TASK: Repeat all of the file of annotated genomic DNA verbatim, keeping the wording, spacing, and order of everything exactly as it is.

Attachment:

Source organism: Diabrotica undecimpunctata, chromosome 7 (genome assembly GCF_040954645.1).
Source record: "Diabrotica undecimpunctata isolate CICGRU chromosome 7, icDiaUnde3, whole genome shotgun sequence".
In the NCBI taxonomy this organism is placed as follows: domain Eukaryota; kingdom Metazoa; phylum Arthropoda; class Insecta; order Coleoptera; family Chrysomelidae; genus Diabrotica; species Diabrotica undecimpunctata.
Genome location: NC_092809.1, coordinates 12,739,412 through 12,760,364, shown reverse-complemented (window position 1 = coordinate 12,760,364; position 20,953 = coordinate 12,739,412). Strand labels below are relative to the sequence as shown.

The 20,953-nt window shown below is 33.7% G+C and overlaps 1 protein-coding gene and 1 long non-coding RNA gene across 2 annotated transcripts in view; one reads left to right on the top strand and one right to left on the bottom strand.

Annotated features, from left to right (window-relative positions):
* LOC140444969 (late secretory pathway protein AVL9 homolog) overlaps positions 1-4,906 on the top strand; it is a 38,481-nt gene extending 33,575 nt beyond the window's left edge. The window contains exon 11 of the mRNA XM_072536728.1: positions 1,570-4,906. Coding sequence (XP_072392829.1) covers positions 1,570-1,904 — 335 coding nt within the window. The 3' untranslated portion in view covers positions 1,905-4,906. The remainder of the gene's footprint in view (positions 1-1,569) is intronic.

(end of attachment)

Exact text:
Source organism: Diabrotica undecimpunctata, chromosome 7 (genome assembly GCF_040954645.1).
Source record: "Diabrotica undecimpunctata isolate CICGRU chromosome 7, icDiaUnde3, whole genome shotgun sequence".
In the NCBI taxonomy this organism is placed as follows: domain Eukaryota; kingdom Metazoa; phylum Arthropoda; class Insecta; order Coleoptera; family Chrysomelidae; genus Diabrotica; species Diabrotica undecimpunctata.
Genome location: NC_092809.1, coordinates 12,739,412 through 12,760,364, shown reverse-complemented (window position 1 = coordinate 12,760,364; position 20,953 = coordinate 12,739,412). Strand labels below are relative to the sequence as shown.

The 20,953-nt window shown below is 33.7% G+C and overlaps 1 protein-coding gene and 1 long non-coding RNA gene across 2 annotated transcripts in view; one reads left to right on the top strand and one right to left on the bottom strand.

Annotated features, from left to right (window-relative positions):
* LOC140444969 (late secretory pathway protein AVL9 homolog) overlaps positions 1-4,906 on the top strand; it is a 38,481-nt gene extending 33,575 nt beyond the window's left edge. The window contains exon 11 of the mRNA XM_072536728.1: positions 1,570-4,906. Coding sequence (XP_072392829.1) covers positions 1,570-1,904 — 335 coding nt within the window. The 3' untranslated portion in view covers positions 1,905-4,906. The remainder of the gene's footprint in view (positions 1-1,569) is intronic.